2 For safe and healthy schools.. UnderstandingDialogueAction
3 Making A Difference In Bullying Based on a presentation by: Debra Pepler and Wendy CraigPrepared by:Heather HalmanCoordinator of Educational ServicesFebruary 2003.
4 Bullying is a relationship problem What is Bullying?Bullying is a relationship problemThe lessons that children learn early on school playgrounds transform and develop into other problems later in life.There is a clear negative impact on the development of both children who are the targets of bullying and those who bully others.
5 Most experts in the field include the following key elements in definitions of bullying: Bullying involves a power imbalance in which the child doing the bullying has more power due to factors such as:AgeSizeSupport of the peer groupHigher statusBullying usually is a repeated activity in which a particular child is singled out more than once and often in a chronic manner.Bullying is carried out with the intent to harm the targeted child.Bullying includes:Physical aggressionVerbal insultsThe spreading of malicious rumors or gossipThreats of exclusion from the peer groupBullying is unfair and one-sided. It happens when someone keeps hurting, frightening, threatening or leaving someone out on purpose.
6 Common Misconceptions About Bullying children grow out of itbullying is a natural part of growing up-“boys will be boys”ignoring bullying makes it disappearIn fact, bullying is a complex, distressing problem which requires interventions on multiple levels.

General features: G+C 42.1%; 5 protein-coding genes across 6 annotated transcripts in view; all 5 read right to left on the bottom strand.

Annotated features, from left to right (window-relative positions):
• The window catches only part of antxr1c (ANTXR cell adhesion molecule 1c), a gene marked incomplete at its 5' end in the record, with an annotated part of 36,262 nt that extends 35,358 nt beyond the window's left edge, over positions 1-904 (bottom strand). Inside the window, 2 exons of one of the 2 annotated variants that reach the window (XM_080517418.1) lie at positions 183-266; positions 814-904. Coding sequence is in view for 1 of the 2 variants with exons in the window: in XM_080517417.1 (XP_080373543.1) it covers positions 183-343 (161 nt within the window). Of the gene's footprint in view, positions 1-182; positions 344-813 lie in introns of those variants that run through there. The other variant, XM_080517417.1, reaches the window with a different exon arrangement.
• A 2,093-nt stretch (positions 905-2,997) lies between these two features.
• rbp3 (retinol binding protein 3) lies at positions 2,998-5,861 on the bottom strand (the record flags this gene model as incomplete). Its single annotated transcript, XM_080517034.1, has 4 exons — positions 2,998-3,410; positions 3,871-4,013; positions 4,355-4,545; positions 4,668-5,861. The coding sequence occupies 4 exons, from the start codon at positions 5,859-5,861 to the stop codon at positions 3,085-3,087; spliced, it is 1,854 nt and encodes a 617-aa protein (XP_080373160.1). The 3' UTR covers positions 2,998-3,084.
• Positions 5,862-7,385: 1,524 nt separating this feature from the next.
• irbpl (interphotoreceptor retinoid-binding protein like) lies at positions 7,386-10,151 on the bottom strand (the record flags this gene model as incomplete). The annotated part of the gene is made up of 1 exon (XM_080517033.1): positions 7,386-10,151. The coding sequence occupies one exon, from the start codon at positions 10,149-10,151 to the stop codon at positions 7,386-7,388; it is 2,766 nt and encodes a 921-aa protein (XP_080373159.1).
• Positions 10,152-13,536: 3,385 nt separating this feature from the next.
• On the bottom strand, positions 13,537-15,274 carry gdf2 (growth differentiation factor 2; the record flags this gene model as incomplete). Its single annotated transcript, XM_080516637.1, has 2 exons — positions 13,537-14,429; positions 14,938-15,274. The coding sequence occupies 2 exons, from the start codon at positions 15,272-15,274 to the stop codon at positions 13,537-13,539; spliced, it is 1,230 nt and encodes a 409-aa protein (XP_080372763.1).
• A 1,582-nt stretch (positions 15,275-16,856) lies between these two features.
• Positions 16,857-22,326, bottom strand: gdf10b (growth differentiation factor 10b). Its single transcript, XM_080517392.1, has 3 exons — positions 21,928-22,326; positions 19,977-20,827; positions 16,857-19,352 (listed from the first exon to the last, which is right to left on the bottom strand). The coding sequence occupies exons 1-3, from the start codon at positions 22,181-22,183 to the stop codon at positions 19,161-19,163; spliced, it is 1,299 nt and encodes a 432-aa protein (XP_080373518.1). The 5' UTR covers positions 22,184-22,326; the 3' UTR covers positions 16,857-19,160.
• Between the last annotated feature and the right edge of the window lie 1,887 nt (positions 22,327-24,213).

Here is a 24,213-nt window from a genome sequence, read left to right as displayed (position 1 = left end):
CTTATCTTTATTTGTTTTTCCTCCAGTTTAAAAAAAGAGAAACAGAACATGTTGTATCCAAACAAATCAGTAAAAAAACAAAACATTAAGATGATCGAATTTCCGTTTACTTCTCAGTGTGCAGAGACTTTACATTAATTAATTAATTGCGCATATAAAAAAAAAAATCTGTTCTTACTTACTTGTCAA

7 What Does Bullying Look Like? Bullying can be expressed:Directlyface-to-faceIndirectlybehind the backSexuallyespecially in later elementaryand high schoolAlthough it is common for children to experience more than one type, children need different skills to recognize and cope with the different forms of bullying.
8 The most common form of bullying is overt and direct. Direct BullyingThe most common form of bullying is overt and direct.This is the only type of bullying with physically observable signs of damage (e.g., physical injury, torn clothes, etc.)Both the child being bullied and others are aware of the identity of the person doing the bullying.The following behaviors are examples of direct bullying:*open attacks*physical harm or threats*insults, taunts or name calling*telling a child to his/her face that s/he cannot play in a mean way
9 Indirect BullyingMore difficult to recognize and respond to because the person being bullied may not be present when the bullying happens or may not know the identity of the bully.The primary purpose is social exclusion or the damaging of a child’s reputation or status.Examples of indirect bullying include:* spreading malicious rumors or lies* writing hurtful graffiti about a child* encouraging others not to play with a child
10 Is Bullying a males only issue? NO !Observations of children’s behavior show that girls engage in bullying as much as boys.(Atlas & Pepler, 1998)
11 Sexual BullyingSexual bullying occurs when one student is targeted by another with unwanted words, actions or media images about sex.Examples of sexual bullying include:* unwanted jokes, comments or taunts about sexual body parts* teasing about sexual orientation or rumors about sexual activities* passing unwanted notes or pictures about sex*grabbing someone in a sexual way or forcing someone to engage in unwanted sexual behaviors.